2020 Mercedes-Benz AMG E53 Coupe Review - A $96K Bargain
2020 Mercedes-Benz AMG E53 Coupe Fast Facts
For most folks, a $96K price tag is just too much. It is indeed a steep price to pay for any automobile. But spend enough time behind the wheel of the sublime Mercedes-Benz AMG E53 coupe, and that amount of cash outlay suddenly seems like a bargain.
A car this good typically fetches well over six figures.
Sure, the Merc isn’t the only excellent sports coupe that you can get for less than a hundred grand. The Corvette C8 and others also beckon. But should the Mercedes be your speed, you won’t regret signing on the dotted line.
At least not when you’re behind the wheel. Long-term reliability and repair costs aren’t generally in the purview of a review based off a week-long loan.
One of the occupational hazards of this job is that you get vehicles you don’t want to return. This was one of them.
It starts with the silky-smooth, three-liter turbocharged inline-six which makes 429 horsepower and 384 lb-ft of torque. Mercedes doesn’t list the curb weight, but whatever it, the engine has no problem motivating the car with alacrity. Merging warps time and space.
Ironically, I got a speeding ticket in this car when I wasn’t driving hard – just loafing but unaware of what the limit was. Still, I was going faster than I thought I was, because this coupe is also silky smooth in terms of ride.
Turn-in is sharp (and sharper in sport and sport + drive modes), and while the steering is electro-mechanical, it rarely feels artificial and generally feels connected to the wheels and road. It’s accurate, too, with little play or necessity for corrections.
This Merc is an all-around attack dog – handles well, blurs the scenery with ease, and doesn’t sacrifice ride. Nor does it sacrifice interior-material quality or scrimp on luxury features. Or exterior styling. Even its fuel-economy numbers are respectable. However, the rear seat is, shall we say, cramped? Yeah, let’s say that.
At least the cabin is pleasing to the eye. Design clearly took priority here, and the swooping divider between the upper and low dash, the one that houses the air-conditioning vents, looks great. So does the all-digital dash, though I shudder to think about repair costs.
Speaking of costs, here’s how it all breaks down. $74,950 gets you in the door, and that includes the turbo 6, nine-speed automatic trans, start/stop, adjustable drive modes, all-wheel drive, air suspension, and rear spoiler. That’s just the mechanicals and performance stuff.
Standard comfort and convenience features include dual-zone automatic climate control, ambient lighting, keyless entry and starting, Bluetooth, navigation, Apple CarPlay, Android Auto, touchpad infotainment controller, satellite radio, Burmester premium audio, heated front seats, performance steering wheel, electronic trunk closer, panoramic sunroof, rain-sensing windshield wipers, active brake assist, blind-spot assist, car to X communication, and LED lighting all around.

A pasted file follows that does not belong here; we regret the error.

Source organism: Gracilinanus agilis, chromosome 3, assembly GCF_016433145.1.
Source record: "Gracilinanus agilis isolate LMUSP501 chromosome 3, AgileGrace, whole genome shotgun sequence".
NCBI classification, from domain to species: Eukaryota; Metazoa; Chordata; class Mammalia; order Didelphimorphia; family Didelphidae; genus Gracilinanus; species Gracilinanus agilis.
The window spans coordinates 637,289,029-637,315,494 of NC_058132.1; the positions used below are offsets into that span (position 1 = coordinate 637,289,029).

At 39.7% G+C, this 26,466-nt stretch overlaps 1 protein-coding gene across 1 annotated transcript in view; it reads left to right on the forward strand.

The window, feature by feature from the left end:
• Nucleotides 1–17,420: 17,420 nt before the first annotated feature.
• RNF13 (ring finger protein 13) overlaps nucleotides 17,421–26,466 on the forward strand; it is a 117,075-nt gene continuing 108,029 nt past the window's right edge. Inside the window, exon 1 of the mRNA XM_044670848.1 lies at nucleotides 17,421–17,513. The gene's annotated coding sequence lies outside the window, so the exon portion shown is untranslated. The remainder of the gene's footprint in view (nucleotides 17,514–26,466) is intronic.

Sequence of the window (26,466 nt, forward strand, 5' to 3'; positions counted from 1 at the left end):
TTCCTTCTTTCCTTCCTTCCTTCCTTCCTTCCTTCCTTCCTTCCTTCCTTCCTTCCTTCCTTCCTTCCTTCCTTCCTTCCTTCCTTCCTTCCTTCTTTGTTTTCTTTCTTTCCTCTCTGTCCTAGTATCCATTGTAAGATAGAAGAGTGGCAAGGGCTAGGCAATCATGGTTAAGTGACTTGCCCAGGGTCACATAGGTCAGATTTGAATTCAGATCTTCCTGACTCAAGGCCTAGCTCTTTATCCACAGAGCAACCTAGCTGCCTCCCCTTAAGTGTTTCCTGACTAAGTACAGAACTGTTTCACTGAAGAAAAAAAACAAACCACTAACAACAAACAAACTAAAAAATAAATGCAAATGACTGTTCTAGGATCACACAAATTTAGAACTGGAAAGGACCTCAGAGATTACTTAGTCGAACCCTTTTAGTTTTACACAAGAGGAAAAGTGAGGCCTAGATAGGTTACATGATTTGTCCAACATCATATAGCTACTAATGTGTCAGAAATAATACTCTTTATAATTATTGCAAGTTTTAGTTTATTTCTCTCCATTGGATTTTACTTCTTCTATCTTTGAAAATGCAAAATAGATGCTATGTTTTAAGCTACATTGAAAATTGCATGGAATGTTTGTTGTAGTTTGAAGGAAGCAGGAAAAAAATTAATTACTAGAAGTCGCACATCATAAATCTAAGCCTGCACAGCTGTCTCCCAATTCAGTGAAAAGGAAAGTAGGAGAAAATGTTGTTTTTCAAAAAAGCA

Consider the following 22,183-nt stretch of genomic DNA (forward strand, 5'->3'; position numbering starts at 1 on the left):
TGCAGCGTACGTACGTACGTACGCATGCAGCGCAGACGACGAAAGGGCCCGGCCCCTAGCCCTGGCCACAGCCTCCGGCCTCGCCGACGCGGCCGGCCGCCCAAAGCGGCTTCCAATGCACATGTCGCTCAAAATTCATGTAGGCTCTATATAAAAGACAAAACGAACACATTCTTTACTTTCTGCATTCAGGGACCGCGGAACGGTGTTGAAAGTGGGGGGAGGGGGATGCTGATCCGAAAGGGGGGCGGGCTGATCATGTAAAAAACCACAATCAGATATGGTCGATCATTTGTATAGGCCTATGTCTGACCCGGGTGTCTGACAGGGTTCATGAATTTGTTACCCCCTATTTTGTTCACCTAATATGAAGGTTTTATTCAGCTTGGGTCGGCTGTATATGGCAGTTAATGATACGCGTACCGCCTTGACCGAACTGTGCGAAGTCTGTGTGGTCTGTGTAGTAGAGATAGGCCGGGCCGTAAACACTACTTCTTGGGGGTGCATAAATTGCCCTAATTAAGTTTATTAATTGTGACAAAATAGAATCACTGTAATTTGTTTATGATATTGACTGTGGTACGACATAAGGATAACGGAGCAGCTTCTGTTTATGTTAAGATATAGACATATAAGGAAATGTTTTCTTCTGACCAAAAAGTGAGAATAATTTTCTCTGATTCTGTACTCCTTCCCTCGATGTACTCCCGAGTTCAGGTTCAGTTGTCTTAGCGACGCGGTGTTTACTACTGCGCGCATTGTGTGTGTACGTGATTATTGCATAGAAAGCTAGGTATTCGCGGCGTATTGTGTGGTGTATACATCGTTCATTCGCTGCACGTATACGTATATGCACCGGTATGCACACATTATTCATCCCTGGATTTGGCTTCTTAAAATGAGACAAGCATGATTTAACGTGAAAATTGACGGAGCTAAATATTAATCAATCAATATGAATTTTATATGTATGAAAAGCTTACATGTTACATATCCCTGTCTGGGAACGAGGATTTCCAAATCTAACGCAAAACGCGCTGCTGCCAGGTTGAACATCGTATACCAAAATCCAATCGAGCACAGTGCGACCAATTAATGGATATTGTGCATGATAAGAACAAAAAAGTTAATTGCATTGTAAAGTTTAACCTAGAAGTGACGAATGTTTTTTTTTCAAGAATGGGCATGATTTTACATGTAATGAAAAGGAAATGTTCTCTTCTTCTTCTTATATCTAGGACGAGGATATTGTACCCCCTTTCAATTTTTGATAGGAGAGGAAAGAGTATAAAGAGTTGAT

Options included the Lunar Blue Metallic paint ($720), black and white Nappa leather ($2,990), Nappa leather performance steering wheel ($500), 20-inch/five-spoke wheels ($750), high-performance exhaust ($1,250), track pace ($250), massaging front seats ($950), heated and cooled front seats, ($450), black Dinamica headliner ($1,600), upgraded Burmester audio ($4,550), Driver-Assistance package (full suite of driver’s aids, $2,250), Parking-Assistance package (active parking assist, 60-degree camera, $1,290), Exterior Lighting package (includes adaptive headlights, $800), Warmth and Comfort package (heated steering wheel, heated armrests, fast heating for front seats, $1,050), Energizing Comfort package (cabin air filtration, fragrance, $550), and AMG Night package (black styling elements for front splitter and rear diffuser insert, black chrome exhaust tailpipe inserts, $750).
With $995 for destination, that makes $96,645.
That’s a lot of dough, but one also gets a lot of car. I had honestly expected the price tag to be much higher until I consulted the Monroney label.
Yeah, the backseat is pretty useless for adults. There are long-term repair costs to think about when a car goes digital with its dashboard. And while the EPA fuel-economy numbers are respectable at first glance, you likely won’t see those returns if you drive this car the way it was meant to be driven.
Somehow, that all stops mattering when you’re at speed. Maybe this car is a $96K bargain, but it’s definitely a $96K worry eraser.
[Images © 2021 Tim Healey/TTAC]
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- ToolGuy Meanwhile in Germany...
hrmmm that over the top ''space age look'' on the interior is a 1950's+modern scifi mish mash. Not a fan. Add to that the side profile shot made it look like someone did a BMW+MERC photo merge .. The whole thing is .. weird. Gotta me a new-boomer thing ..
The only time I ever put "96k" and "bargain" in the same sentence is when I'm considering something with a PIN number attached to it. This will get closer to "bargain" when it's selling for 46k in 2 years with 10,000 miles on it!